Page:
Friday, April 27, 2012

I Beat The Odds

Pretty much everyone has watched The Bl*nd Side, right?  This is a movie that I really enjoyed but I wanted to know the rest of the story.  Cause you know that Hollywood totally dramatized and changed things in the movie.

Enter "I Beat The Odds," by Michael Oh*r.  This is the real story.  Oh my but it is goodness.  Michael tells how things really went down.  He is so respectful and kind and all kinds of loveliness.  He writes of his love of both his families, his family of origin and his adopted family.  He writes of open adoption and how the Tuohys' included his first mom and siblings in his with his adopted family.  He clears up all the misconceptions of the movie.  He was pretty frosted about the scenes portraying him as stupid and that he had no idea how to play football but he clears all that up in a very tactful manner.

Michael is a man of great principles and it shows in every word.  He is also a man to admire because he is working to set a great example for our children.  He talks of learning to set boundaries.  The book is written in a manner that is to encourage our children to "Beat The Odds." There are no inappropriate words for  our kids to read.  It is delightful in it's cleanness.  This book is absolutely next on J's reading list.  It is warm, embracing, and inspiring.

Quoted from the book,

"No matter what is going on around you that you can't control, your attitude is the one thing that you can control. 

"We are all in this together, I'm pledging my support to be the best role model I can be through appearances and speeches I make for the various foster care support groups I work with, as well as with my lifestyle and the choices I make.  I hope each child reading this book will pledge to value their life enough to commit to making it no matter what; and that every adult will pledge to find a way - any way- to give back.

If we all believe we can achieve something great, then I know that together, we can beat the odds, one life at a time."

J cannot have contact with her first family due to huge safety issues but this book opened my eyes to the fact that I should always be kind and respectful of J's feelings about her family of origin.  I really do try to be very respectful but it's hard to keep that thought process in the pre-frontal lobe of my brain. Yes, the physical, emotional and sexu*l damage was something to be very angry about but if I reject her first family, it is as if I reject her.  It also helped me to see how her internal beliefs were formed.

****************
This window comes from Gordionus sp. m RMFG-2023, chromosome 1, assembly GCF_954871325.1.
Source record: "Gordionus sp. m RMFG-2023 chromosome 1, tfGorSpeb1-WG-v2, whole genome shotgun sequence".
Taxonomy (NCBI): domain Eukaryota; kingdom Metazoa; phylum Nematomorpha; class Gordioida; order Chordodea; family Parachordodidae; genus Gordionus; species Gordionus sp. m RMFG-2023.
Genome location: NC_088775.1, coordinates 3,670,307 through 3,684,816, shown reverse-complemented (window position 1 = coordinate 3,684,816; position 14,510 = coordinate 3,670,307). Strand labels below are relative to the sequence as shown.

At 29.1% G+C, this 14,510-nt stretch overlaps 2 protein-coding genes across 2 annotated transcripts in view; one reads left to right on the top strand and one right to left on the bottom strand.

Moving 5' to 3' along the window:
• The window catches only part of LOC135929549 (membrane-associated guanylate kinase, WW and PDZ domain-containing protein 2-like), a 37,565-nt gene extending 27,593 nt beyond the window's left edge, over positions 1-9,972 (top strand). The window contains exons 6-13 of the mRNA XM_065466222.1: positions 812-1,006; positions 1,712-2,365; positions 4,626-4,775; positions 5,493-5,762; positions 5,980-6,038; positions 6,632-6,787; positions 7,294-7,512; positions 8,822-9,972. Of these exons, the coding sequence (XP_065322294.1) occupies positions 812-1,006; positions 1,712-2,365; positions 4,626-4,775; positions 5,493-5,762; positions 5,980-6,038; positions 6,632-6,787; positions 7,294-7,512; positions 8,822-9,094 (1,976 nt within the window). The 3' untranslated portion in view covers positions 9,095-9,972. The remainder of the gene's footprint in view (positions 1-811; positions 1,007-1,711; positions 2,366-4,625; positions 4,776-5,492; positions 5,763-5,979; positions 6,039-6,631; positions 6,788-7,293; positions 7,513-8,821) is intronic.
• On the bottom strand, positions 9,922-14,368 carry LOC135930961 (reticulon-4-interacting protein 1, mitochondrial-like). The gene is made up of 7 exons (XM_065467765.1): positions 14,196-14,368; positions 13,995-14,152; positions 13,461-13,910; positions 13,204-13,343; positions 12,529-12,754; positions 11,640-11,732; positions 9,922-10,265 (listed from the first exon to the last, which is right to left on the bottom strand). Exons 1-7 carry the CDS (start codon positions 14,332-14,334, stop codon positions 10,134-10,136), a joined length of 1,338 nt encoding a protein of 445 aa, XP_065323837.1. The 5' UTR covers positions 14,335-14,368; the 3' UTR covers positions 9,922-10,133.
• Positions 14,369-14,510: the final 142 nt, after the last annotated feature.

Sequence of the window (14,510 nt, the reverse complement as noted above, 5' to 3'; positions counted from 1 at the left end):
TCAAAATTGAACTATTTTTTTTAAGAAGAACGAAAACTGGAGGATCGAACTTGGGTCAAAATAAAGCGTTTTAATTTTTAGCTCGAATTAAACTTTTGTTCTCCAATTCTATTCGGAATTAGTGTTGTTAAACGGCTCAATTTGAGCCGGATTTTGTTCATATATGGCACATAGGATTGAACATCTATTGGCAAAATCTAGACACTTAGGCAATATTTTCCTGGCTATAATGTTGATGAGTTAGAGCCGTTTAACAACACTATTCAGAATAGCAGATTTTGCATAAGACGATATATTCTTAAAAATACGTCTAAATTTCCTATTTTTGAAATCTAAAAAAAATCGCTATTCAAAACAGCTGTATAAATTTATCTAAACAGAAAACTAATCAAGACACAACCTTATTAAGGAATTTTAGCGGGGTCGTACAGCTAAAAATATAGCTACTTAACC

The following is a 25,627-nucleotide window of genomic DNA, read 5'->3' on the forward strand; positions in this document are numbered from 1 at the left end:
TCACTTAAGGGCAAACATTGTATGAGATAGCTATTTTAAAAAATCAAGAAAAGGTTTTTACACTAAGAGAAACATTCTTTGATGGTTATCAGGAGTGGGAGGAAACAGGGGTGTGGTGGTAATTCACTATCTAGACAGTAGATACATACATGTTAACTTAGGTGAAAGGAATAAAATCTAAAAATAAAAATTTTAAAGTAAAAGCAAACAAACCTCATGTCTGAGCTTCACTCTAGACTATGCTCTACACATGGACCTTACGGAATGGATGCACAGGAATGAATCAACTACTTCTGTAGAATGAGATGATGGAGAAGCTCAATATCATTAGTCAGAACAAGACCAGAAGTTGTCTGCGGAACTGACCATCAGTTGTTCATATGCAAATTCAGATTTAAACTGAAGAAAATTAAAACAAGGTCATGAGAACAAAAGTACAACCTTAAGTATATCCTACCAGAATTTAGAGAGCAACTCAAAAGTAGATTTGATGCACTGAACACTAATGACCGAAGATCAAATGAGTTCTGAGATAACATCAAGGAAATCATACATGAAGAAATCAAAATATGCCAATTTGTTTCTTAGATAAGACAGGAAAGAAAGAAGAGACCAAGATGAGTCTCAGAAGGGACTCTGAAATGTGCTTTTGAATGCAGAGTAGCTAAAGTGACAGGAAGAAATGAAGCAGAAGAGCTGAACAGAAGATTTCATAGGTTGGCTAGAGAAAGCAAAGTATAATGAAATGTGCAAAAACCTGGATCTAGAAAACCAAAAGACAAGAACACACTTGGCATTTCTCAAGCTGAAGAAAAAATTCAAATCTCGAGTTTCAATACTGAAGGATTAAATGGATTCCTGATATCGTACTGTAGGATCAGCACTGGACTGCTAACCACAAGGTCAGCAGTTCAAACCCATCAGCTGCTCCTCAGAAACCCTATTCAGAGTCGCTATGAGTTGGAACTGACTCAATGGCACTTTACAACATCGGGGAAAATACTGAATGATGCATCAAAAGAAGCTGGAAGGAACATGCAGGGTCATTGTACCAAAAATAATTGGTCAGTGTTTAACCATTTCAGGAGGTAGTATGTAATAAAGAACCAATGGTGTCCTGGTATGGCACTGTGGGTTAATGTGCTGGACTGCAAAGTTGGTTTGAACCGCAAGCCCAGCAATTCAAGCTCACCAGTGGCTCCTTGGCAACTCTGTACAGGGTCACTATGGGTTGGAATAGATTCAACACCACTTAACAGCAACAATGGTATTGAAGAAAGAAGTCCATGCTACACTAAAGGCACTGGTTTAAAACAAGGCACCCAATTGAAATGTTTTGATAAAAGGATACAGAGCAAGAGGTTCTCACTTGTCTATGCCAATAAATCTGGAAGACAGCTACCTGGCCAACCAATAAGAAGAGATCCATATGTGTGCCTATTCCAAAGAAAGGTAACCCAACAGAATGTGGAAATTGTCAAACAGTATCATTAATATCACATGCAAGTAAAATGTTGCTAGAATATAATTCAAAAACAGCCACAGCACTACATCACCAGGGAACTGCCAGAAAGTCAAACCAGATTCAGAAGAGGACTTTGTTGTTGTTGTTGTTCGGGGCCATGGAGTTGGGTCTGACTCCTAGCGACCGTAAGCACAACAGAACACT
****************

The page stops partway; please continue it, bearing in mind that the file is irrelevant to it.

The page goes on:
Loved, loved, loved "I Beat The Odds".  Run, don't walk, to buy this book.


Marty Walden said...

I just reserved the book from our library. I wondered about his story as well. Hollywood sugarcoats our struggles and invalidates them. Good for Michael for pledging to change not only his thinking but that of the rest of us. Thanks for sharing, Lisa!

Annie said...

That "first family" thing is such a tricky thing to negotiate. For some reason I don't quite understand, the moment I fell in love with my children that seemed to include their entire extended families. The first time I remember this coming out in the open was one night praying with Sergei, and he stopped me when I prayed for his mother, "Why would you pray for her? She hurt me!" I tried to explain - But, how could he be the wonderful person he was if she hadn't had a lot of goodness in her? He may have bought that, but I tried to be more careful. With Anastsia, there's no winning. If I say something positive about her mother, that sets her off; yet if I even hint at something negative, that upsets her, too. Let's just say she's "reactive" on the topic!